04:55AM | 07/01/05
Member Since: 06/30/05
2 lifetime posts

I am buying a house that is under construction and should be complete in a month. The house is wide open and it is very humid here in the northeast. The basement is a walk out in back but underground on the front and sides of the house. I have noticed a damp area on the concrete floor all around the edges of the walls that are underground. It is a small damp area that is located where the wall meets the floor. It is a concrete block construction and the builder did install drain tile under the walls. Could this be condensation? Could this be a leak where the wall meets the floor. The dampness is only on the floor and the walls seem dry. There are no puddles, The cement just looks and feels wet.

The builder has assured me that I should have no water problems, once the house is complete and the landscaping is done, but will not gaurantee it. IS that normal?


05:50AM | 07/01/05
Member Since: 04/25/05
1918 lifetime posts
It could be condensation or it could be leakage.

We are in a high humidity part of the year, the basement is realatively cool, a new house is giving up lots of moistures from the DW, wood, and concrete, and the AC has probably not been run much.

One test is to get about 2 ft sq piece of clear plastic and duct tape it to the floor. Wait 1-2 days.

If it is moisture coming through the concrete it will be dark or even have droplets under the plastic.

If it is condensation the concrete will be dry and you might have condensation on the surface of the plastic (or might not depending on the exact conditions).

Ask the builder to tell you exactly what was done for water proofing and damp proofing the basement.

And write those down and report back.


06:04AM | 07/04/05
Member Since: 06/30/05
2 lifetime posts
I will talk to the builder to get additional information, but what I know so far is that he did install drain tile all around the foundation and I have flexible tubing going down the side of my house into the back yard. They are on a downslope, so I assume that the drain tile is doing its job.

The AC has no even been turned on yet, He has just completed the ductwork. I will try the pastic idea and see what happens.

They just added the gutters to the outside so that should help with the water, but there is no lanscaping done and that will be up to me. I realized that grading the soil away from the house will help the situation but I am still concerned since it is a new construction.

Do most builders garuntee a dry basement?


07:01AM | 07/04/05
Member Since: 01/28/03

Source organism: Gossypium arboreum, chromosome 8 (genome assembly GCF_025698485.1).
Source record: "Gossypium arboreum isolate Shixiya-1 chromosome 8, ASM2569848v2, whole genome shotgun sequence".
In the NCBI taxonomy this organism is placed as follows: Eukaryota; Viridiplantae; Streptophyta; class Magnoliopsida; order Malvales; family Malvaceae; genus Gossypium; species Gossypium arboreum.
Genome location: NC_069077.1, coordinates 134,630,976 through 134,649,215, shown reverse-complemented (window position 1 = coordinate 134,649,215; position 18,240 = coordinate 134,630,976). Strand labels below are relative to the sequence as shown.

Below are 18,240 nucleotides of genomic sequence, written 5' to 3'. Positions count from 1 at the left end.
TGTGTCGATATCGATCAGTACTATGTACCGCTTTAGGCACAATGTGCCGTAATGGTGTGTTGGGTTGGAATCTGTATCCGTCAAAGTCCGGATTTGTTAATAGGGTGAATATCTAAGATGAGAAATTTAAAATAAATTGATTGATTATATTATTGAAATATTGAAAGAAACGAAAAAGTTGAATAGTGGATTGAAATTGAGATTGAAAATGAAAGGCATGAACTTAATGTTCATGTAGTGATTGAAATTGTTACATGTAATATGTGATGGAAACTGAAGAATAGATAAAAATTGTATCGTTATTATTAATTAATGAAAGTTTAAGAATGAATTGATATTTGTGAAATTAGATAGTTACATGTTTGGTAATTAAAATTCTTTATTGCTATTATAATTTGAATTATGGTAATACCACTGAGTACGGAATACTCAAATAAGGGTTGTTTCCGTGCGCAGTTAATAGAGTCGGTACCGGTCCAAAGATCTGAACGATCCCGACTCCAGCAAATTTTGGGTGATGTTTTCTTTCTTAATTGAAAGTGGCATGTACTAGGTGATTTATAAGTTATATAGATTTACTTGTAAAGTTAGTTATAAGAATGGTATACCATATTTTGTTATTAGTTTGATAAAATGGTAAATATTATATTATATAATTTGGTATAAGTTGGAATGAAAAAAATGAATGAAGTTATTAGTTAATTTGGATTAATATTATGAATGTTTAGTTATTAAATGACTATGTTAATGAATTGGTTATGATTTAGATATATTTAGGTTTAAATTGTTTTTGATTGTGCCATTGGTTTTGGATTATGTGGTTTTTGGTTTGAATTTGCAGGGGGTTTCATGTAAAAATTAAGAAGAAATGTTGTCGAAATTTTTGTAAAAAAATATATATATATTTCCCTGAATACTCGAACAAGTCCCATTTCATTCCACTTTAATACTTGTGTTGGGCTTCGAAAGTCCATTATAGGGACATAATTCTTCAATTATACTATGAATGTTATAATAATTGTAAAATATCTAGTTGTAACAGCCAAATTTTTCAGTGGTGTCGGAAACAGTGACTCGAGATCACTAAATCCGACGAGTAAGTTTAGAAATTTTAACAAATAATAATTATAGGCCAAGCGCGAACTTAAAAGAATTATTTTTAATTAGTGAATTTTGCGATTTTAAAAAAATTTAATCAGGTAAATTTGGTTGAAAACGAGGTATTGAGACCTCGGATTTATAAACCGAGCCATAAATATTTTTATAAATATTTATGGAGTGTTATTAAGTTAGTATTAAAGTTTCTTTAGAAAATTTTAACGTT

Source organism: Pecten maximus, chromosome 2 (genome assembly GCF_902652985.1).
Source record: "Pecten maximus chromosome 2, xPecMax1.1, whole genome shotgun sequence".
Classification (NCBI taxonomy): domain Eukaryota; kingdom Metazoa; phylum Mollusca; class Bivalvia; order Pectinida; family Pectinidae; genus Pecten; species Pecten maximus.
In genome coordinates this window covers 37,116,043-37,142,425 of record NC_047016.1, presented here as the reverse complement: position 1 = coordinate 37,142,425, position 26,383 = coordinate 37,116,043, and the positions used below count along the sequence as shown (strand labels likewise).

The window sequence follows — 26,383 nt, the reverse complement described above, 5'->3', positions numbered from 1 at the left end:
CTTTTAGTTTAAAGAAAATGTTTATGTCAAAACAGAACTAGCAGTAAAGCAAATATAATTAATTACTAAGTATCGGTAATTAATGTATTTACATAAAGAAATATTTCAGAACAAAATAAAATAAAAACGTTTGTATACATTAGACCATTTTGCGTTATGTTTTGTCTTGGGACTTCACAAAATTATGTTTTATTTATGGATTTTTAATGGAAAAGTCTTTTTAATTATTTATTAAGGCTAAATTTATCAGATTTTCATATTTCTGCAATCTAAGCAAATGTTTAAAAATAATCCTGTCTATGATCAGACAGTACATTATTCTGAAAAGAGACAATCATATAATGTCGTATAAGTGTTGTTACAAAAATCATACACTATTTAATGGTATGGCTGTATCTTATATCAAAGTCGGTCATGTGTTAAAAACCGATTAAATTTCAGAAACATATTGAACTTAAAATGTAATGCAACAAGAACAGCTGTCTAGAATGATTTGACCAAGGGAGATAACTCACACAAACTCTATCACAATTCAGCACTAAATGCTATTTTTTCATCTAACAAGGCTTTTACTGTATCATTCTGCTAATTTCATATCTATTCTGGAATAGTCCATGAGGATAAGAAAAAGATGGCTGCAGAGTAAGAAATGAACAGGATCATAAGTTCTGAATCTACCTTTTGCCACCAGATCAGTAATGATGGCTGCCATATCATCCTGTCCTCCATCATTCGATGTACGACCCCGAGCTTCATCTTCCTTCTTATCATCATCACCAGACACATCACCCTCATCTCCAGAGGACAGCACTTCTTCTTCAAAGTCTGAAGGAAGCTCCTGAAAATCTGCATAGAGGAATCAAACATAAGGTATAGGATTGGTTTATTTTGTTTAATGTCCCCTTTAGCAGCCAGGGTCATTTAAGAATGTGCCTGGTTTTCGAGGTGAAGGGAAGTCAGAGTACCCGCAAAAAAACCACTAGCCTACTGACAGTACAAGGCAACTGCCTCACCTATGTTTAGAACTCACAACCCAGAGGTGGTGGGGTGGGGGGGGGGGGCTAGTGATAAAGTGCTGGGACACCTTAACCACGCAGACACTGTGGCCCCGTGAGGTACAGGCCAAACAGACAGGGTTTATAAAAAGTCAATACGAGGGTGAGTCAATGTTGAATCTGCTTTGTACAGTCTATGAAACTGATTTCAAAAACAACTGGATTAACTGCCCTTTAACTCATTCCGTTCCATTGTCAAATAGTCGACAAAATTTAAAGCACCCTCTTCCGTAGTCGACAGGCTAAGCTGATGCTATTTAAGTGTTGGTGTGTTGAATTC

694 lifetime posts
All US states require all builders to warrant new homes to be free from defects, including basement water leakage, for at least 1 year and often as long as 10 years.

The only way a builder can offer you a home in which he will not warrant the basement for leakage is if within the building contract the home is offered with no warranty for basementleakage IN WRITING and it is agreed to be purchased BY YOU with no leakage warranty.

So you and/or your lawyer need to check your contract and determine if your basement is warranted or not.

And if you signed the contract with a no leakage clause in the contract, it becomes your problem, not his...unless he violated building codes in the process.



Post a reply as Anonymous

Photo must be in JPG, GIF or PNG format and less than 5MB.


type the code from the image


Post_new_button or Login_button

The Infinite Artisan Fire Bowl from Eldorado Outdoor is made from glass-fiber reinforced concrete, and offered in Oak Barr... Built on a rocky island in the Drina River, near the town of Bajina Basta, Serbia, this wooden house was cobbled together ... Large steel-framed windows flood the interior of this remodeled Michigan barn with daylight. The owners hired Northworks A... Edging formed with upside-down wine bottles is a refreshing change. Cleverly and artistically involving recycled materials... A Washington State couple called on BC&J Architects to transform their 400-square-foot boathouse into a hub for family bea... Similar to the elevated utensil concept, hanging your pots and pans from a ceiling-mounted rack keeps them nearby and easy... Few projects are more fun than upcycling a vintage piece in a surprising way. Outfitted with a sink and a delicately tiled... The thyme growing between these stepping stones adds a heady fragrance to strolls along this lush, low-maintenance garden ... Decoupage is an easy way to add any paper design to your switch plate, whether it is wallpaper, scrapbook paper, book page... Twine lanterns add pops of crafty—but sophisticated—flair to any outdoor setting. Wrap glue-soaked twine around a balloon ... When securely fastened to a tree or the ceiling of a porch, a pallet and some cushioning make the ideal place to lounge. V... Reluctant to throw away any of those unidentified keys in your junk drawer? Hang them from a few chains attached to a simp... A stripped-down model, sans screened porch, starts out at $79,000. Add the porch, a heated floor for the bath, and all the... Salvaged boards in varying widths and colors make up the dramatic accent wall in this attic space. The high-gloss white of... This garden shed has been decked out to the nines. Designer Orla Kiely created the intimate home for a flower trade show, ...
Newsletter_icon Google_plus Facebook Twitter Pinterest Youtube Rss_icon